Victorian children enjoyed optical toys. They amused themselves with a Zoetrope, which consisted of a series of illustrations painted on card and viewed through a slotted revolving drum. The passing of the slots over the pictures gave an illusion of movement. A similar idea was the phenaskistiscope, which used printed discs spun in front of a mirror. Children were also entertained by drawn illusions; concentric circles on the wheels of a vehicle seemed to rotate when the picture was moved, or the Thaumatrope which had a creature painted on one side of a threaded card, and a cage on the other. When the threads were twisted to make it spin, the creature appeared to be trapped inside the cage.
Later, toy projectors became popular. They showed cartoon filmstrips frame by frame. and were made by such companies as Chad Valley, whose 1970s ‘Watch With Mother’ sets are avidly collected by memorabilia enthusiasts. A slightly different kind of projector, the Home Planetarium, was an educational toy made by several companies including Humbrol, in the1980s. It consisted of black discs bearing pinholes to show the positions of the stars, placed over an illuminated dome. The resulting image would be projected onto the ceiling of a darkened room – simple but ingenious. Also worth mentioning are toy television sets made by Beeju in the 1950s, whose filmstrips featured various characters including Muffin the Mule and Brumas the bear.
One of the most popular kinds of optical toy is the kaleidoscope, invented in 1816. In its most basic form it consists of a cardboard tube containing small coloured chips behind a clear screen. Cleverly angled mirrors deflect the light and reflect the chips, so that they appear to form changing symmetrical patterns. Variations on the theme include tubes containing bubble-solution, tubes containing marbles, handle-operated tubes, and tubes with end-pieces based on the snow globe principle. In Victorian times, people were entertained by a Designograph, a disc on which small objects such as beads or paper shapes were placed. Amazing patterns would form when the objects were viewed through a tube connected to a mirror. In the 1920s, this was re-introduced as a ‘Designoscope’.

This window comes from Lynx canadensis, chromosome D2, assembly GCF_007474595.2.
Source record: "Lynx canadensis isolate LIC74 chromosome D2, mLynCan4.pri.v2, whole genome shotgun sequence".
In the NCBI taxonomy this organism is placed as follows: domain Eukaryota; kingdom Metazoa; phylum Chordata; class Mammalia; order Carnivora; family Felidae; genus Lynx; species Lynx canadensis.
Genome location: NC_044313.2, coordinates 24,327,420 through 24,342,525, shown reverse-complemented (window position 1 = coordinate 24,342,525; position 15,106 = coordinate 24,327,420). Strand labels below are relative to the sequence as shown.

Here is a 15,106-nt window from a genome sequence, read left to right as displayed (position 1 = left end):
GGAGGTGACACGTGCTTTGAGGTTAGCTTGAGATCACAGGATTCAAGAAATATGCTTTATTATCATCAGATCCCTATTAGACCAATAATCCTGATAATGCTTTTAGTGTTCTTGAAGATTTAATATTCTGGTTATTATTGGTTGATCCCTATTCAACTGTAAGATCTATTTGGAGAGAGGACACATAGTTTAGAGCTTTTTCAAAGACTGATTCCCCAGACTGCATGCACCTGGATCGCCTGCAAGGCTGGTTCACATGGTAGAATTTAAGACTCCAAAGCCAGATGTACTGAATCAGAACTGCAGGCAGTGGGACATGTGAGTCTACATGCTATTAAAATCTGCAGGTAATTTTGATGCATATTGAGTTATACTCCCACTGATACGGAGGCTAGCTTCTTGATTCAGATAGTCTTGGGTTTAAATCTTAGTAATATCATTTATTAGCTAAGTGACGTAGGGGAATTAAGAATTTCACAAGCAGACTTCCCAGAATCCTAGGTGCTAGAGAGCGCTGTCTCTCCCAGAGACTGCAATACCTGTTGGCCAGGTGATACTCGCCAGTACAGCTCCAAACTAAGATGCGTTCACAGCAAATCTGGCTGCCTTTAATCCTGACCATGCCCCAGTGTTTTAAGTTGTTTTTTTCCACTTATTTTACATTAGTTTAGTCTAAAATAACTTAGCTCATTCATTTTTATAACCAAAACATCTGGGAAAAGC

An adaptation of the kaleidoscope is a small viewer containing a faceted lens which reflects an image dozens of times, causing the most humdrum of objects to appear beautiful. A similar idea is a pair of ‘Magic Glasses’ with colour-cast lenses, which really do allow you to really view the world through rose-coloured spectacles, and one of the most impressive optical toys of recent years is the Flowscope. This strange-looking tube-across-a-tube contains a slow-moving liquid which forms incredibly beautiful shapes and patterns when observed through an eyepiece. At the other extreme, a simple yet effective toy is a plastic wand with a coloured glass marble on the end – hold it up to the light and peer through the glass to see pretty colours.
Modern optical novelties include toy cameras which reveal assorted images when held to the light. Often issued for the tourist market, they cover a wide range of topics, and either contain a single small disc inset with colour transparencies, or come with interchangeable reels. Cheap and cheerful, usually made from bright plastic, nevertheless, these trinkets are an interesting gimmick to include in an optical toy collection. Similar gadgets can be found as keyrings, while a variation on the theme are plastic torches which project an image when a disc containing colour slides is inserted in front of the bulb.
Further optical toys are books produced to deceive the eye, such as ‘flickker books’. They consist of dozens of pictures which vary only slightly but when the pages are quickly riffled or ‘flicked’, appear to create a moving story. Another old idea, that of using pictures which transform into different scenes when tabs are pulled, is still sometimes incorporated into children’s books.
Optical toys are often very beautiful, and it can be a challenge to see just how many different types you can find. They are fun to play with, too!